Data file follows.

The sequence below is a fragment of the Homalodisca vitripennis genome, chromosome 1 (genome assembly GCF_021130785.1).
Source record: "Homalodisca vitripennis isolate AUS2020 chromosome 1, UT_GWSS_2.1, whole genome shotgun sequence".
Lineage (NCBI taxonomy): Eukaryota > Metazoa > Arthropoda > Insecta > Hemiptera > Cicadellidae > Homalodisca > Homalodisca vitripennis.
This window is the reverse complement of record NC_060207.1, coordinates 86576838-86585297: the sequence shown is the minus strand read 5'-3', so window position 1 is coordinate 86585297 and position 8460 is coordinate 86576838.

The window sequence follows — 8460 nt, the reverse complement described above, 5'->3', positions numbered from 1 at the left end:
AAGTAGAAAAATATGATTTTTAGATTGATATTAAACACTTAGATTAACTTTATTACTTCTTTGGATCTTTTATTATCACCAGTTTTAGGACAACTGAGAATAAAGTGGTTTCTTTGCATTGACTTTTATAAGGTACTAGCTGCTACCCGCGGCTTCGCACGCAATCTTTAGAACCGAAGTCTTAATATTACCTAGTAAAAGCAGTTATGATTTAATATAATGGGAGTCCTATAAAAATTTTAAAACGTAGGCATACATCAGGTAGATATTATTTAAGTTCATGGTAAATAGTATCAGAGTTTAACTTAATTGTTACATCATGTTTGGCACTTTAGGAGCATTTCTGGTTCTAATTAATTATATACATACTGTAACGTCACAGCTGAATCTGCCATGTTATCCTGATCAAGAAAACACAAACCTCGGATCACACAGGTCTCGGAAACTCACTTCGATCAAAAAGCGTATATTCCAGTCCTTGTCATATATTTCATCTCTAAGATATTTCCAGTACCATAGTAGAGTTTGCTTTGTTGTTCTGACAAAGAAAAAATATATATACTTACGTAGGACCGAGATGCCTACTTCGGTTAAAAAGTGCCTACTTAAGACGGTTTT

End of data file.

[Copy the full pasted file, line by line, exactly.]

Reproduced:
The sequence below is a fragment of the Homalodisca vitripennis genome, chromosome 1 (genome assembly GCF_021130785.1).
Source record: "Homalodisca vitripennis isolate AUS2020 chromosome 1, UT_GWSS_2.1, whole genome shotgun sequence".
Lineage (NCBI taxonomy): Eukaryota > Metazoa > Arthropoda > Insecta > Hemiptera > Cicadellidae > Homalodisca > Homalodisca vitripennis.
This window is the reverse complement of record NC_060207.1, coordinates 86576838-86585297: the sequence shown is the minus strand read 5'-3', so window position 1 is coordinate 86585297 and position 8460 is coordinate 86576838.

The window sequence follows — 8460 nt, the reverse complement described above, 5'->3', positions numbered from 1 at the left end:
AAGTAGAAAAATATGATTTTTAGATTGATATTAAACACTTAGATTAACTTTATTACTTCTTTGGATCTTTTATTATCACCAGTTTTAGGACAACTGAGAATAAAGTGGTTTCTTTGCATTGACTTTTATAAGGTACTAGCTGCTACCCGCGGCTTCGCACGCAATCTTTAGAACCGAAGTCTTAATATTACCTAGTAAAAGCAGTTATGATTTAATATAATGGGAGTCCTATAAAAATTTTAAAACGTAGGCATACATCAGGTAGATATTATTTAAGTTCATGGTAAATAGTATCAGAGTTTAACTTAATTGTTACATCATGTTTGGCACTTTAGGAGCATTTCTGGTTCTAATTAATTATATACATACTGTAACGTCACAGCTGAATCTGCCATGTTATCCTGATCAAGAAAACACAAACCTCGGATCACACAGGTCTCGGAAACTCACTTCGATCAAAAAGCGTATATTCCAGTCCTTGTCATATATTTCATCTCTAAGATATTTCCAGTACCATAGTAGAGTTTGCTTTGTTGTTCTGACAAAGAAAAAATATATATACTTACGTAGGACCGAGATGCCTACTTCGGTTAAAAAGTGCCTACTTAAGACGGTTTT